The Doves’ third album, Some Cities, is a rather safe and unsurprising move for a band whose evolution from club-bangers to guitar-rock-revivalists in only two albums had a lot of us expecting more. Not to say Some Cities is lacking in any real way—the band expectedly hands in a literate performance. The grocery list of typical Doves qualities are all accounted for—the guitars jangle, the vocals are smoky, the drums sound…well, big. And there’s reverb everywhere to be found—that’s for sure. But whereas you could never accuse Jimi Goodwin of being an ordinary songwriter, Some Cities uses the band’s incredible production and ability to mold sound on a collection of songs that ideologically and creatively don’t make much of an effort. The band took a miraculous leap on 2002’s The Last Broadcast, stepping away from a plain-faced group of Radiohead disciples into a higher class—no one had even approximated the shoegaze-meets-Brit pop bliss of Ride until “There Goes the Fear” sauntered its way into our hearts, all sunbeams of vintage gold guitar and depression-shedding affirmation. Instead of following this glorious path of fist-pumping summer anthems, Doves have taken a step backwards with a collection of (as the title would suggest) steely, urban mini-dramas. They’ve released an album that thematically doesn’t fall far off the mark of current British melodramatics.
Still, things start off well—”Some Cities” is as bright as anything on The Last Broadcast if not a little tighter and more focused, and tracks like “Almost Forgot Myself” and “Snowden” introduce the album’s central sound in good light. It’s at this point, however, that Some Cities begins to unravel a bit. “The Storm” brings the album’s momentum to an absolute halt and it never really recovers after that. Only “Sky Stars Falling”, a seeming sister-piece to previous single “Catch the Sun”, bears the same sense of bright-eyed enthusiasm and sonic bravery the band has become known for. Stripped to its roots, Some Cities is as solid and complete album as could have been hoped for—missing is the innocent charm and reminiscent strength that made songs like “Pounding” and “Caught by the River” so damn memorable. They were songs that you listened to over and over again, songs that—when heard after-the-fact—sound as much a part of your history as an old friend you lost after high school or a particularly brilliant trip to the beach.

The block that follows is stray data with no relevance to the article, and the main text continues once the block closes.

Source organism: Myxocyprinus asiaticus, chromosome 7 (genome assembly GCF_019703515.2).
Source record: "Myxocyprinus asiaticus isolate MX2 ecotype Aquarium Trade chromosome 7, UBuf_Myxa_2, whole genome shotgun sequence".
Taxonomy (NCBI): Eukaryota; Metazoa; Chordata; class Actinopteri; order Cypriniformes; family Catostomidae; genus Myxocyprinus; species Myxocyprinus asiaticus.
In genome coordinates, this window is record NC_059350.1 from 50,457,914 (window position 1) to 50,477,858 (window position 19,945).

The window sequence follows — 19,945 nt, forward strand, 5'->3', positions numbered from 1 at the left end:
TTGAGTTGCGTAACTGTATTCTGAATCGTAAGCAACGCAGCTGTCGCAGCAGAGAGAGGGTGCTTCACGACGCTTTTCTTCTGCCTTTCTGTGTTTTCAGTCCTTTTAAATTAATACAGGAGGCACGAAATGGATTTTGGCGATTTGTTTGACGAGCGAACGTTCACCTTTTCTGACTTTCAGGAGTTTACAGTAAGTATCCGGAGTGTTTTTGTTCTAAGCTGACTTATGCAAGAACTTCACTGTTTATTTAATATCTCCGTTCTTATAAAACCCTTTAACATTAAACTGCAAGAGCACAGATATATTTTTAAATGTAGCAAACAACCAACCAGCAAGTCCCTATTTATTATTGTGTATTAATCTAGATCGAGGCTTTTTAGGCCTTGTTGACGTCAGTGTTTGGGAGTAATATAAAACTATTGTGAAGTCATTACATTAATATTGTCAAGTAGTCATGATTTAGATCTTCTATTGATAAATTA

The potential pay-off for Doves is the solace that knowing although they haven’t made as grand of an advancement here, their sound is more accessible for fans of lesser, newer British bands like Keane who haven’t gotten around to the Doves glorious earlier work. And, for these people who may just be discovering the band, their intuit towards soundscapes and atmosphere still puts this album far ahead of any of their competitors. But for those who’s whole attraction to Doves was the warm, familiar feel that set them apart for every other British wannabe, Some Cities is sadly unfulfilling.
Update: Doves e-card.